The Cost of Climate Change: Food Security for the World's Poor

While food distribution is a necessary primary response to the current food crises, curbing climate change and supporting sound governance are just as vital to the interests of all nations.
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By Paul A. Friesen

In Zimbabwe, over 4 million people are likely to go hungry at some point during 2016. For a country once considered the breadbasket of Southern Africa, food availability per person in 2014 was the lowest ever recorded according to the World Bank. This spring's absent harvest will leave the country desperately requiring food assistance, just as neighboring nations struggle to meet their own demands. Although the government of Zimbabwe has appealed for $1.6 billion in food aid from the international community, initial delays and a lack of preparedness by the government means that such assistance may come too late.

Poor governance and climate change-related weather events threaten to create chronic food insecurity for populations living across the developing world. 2014 and 2015 were the hottest years on record due to a combination of greenhouse gases increasing the world's baseline temperature, and a strong El Niño weather pattern. One of the adverse effects of El Niño is that areas including India, Australia, and the eastern coast of Africa receive much less rain than usual, and new research warns that rising greenhouse gases may double the number of extreme El Niño weather events.

Given the unpredictability of weather and its effects on agricultural production, long-term planning is crucial. Amid predictions of poor conditions for agriculture in 2015 and 2016, several Asian countries began organizing early by securing stockpiles of rice. Already, analysts are predicting that the current El Niño system will lead to decreased yields for maize, wheat, and rice by up to 5 percent across the globe.

Smallholder farmers in Sub-Saharan Africa, a group which includes 60 percent of all women living in the region, will experience the effects of climate change the hardest. Over 95 percent of agricultural production in Sub-Saharan Africa lacks irrigation, and is therefore highly vulnerable to the reduced rainfall caused by El Niño. Average temperatures in Africa are also expected to rise 1.5 times faster than the global average, while its population doubles by 2050. African maize, the primary staple for most people in Southern Africa, may be completely devastated in ten years' time in the absence of meaningful policy interventions.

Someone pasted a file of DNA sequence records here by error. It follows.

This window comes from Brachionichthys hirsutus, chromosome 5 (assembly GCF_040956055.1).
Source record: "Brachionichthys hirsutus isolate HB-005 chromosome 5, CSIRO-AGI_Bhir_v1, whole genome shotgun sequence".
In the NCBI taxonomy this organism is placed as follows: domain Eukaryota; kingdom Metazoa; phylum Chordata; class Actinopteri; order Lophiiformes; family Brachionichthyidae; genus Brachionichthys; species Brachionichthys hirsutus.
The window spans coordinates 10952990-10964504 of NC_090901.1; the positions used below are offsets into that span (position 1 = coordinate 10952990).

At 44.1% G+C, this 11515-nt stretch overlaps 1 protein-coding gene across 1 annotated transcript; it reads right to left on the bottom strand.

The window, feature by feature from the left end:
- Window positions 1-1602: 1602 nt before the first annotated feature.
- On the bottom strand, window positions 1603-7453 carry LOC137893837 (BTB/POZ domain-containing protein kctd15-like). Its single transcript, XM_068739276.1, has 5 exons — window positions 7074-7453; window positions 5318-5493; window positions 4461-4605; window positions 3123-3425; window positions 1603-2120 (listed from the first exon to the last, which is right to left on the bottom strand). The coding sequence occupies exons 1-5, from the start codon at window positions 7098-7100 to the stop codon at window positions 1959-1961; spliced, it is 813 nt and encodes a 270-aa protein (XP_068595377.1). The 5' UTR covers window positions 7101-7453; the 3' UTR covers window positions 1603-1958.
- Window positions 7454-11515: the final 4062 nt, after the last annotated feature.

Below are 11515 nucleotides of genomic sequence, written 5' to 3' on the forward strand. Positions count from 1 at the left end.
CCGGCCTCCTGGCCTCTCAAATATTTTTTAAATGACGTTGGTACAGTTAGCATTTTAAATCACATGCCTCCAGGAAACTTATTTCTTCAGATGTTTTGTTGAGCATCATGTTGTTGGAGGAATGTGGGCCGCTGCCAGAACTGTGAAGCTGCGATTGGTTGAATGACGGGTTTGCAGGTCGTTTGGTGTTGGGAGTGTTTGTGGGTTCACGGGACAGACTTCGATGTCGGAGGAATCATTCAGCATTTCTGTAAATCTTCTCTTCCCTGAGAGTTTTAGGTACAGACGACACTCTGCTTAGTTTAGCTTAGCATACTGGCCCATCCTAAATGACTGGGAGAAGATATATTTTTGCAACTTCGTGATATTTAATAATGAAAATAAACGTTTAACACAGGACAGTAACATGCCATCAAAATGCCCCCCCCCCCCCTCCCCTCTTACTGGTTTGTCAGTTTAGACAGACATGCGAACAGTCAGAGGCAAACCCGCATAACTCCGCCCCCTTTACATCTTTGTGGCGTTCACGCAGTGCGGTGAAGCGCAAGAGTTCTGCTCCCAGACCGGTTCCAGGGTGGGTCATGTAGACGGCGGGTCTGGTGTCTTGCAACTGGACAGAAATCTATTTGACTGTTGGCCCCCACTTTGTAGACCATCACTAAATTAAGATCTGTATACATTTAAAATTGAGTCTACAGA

Several countries in the Horn, Sahel, and Southern African regions are currently experiencing a food security "crisis" or "emergency" according to the Famine Early Warning System Network (FEWS NET). In the Democratic Republic of the Congo, torrential rains caused by El Niño have destroyed homes, food stocks, and public infrastructure. An ongoing drought in Ethiopia has resulted in over 10 million people urgently requiring subsistence support. In total, 20 million people will likely become food insecure in Southern Africa by early 2017, due to one of the worst droughts in recent memory.

Africa as a continent has only contributed about 8 percent of the total greenhouse gas emissions, while the United States and European Union have combined for more than 30 percent since the beginning of the industrial era. When natural disasters linked to climate change, a phenomenon largely caused by industrialized nations, bring about humanitarian crises in poorer countries, with whom does responsibility fall for providing relief to the most vulnerable?

The 2015 Paris Agreement is a vital first step in supporting those groups most affected by the changing climate through presenting a long-term plan to help curb extreme weather. The landmark agreement also includes $100 billion per year, to be distributed to developing counties starting in 2020, to support climate adaption strategies. Other interventions, some of which are already being implemented to help mitigate the effects of an increasingly unfriendly climate, include the development of drought resistant seeds, enhanced irrigation systems, and more readily available weather information for farmers. However, shifting the agricultural sector to adapt to these changes requires local governments to develop, approve, and implement effective policies.

Citizens from developing countries with ineffective governments, few safety nets, and poor infrastructure are at the greatest risk of suffering from long-term poverty and severe food insecurity. In order to help stem these risks, the wealthiest countries must embrace a multi-pronged approach of combatting climate change in their own countries, committing to the rapid deployment of humanitarian relief, and partnering with developing countries to promote good governance and adoption of new agricultural innovations. While food distribution is a necessary primary response to the current food crises, curbing climate change and supporting sound governance are just as vital to the interests of all nations.

Paul A. Friesen is a Program Assistant for Southern and East Africa at the National Democratic Institute for International Affairs, a nonprofit, nonpartisan organization working to strengthen democratic institutions worldwide. He holds a MPP with a specialization in International Development from Michigan State University and is a 2016 Sustainable Development Fellow at Young Professionals in Foreign Policy.

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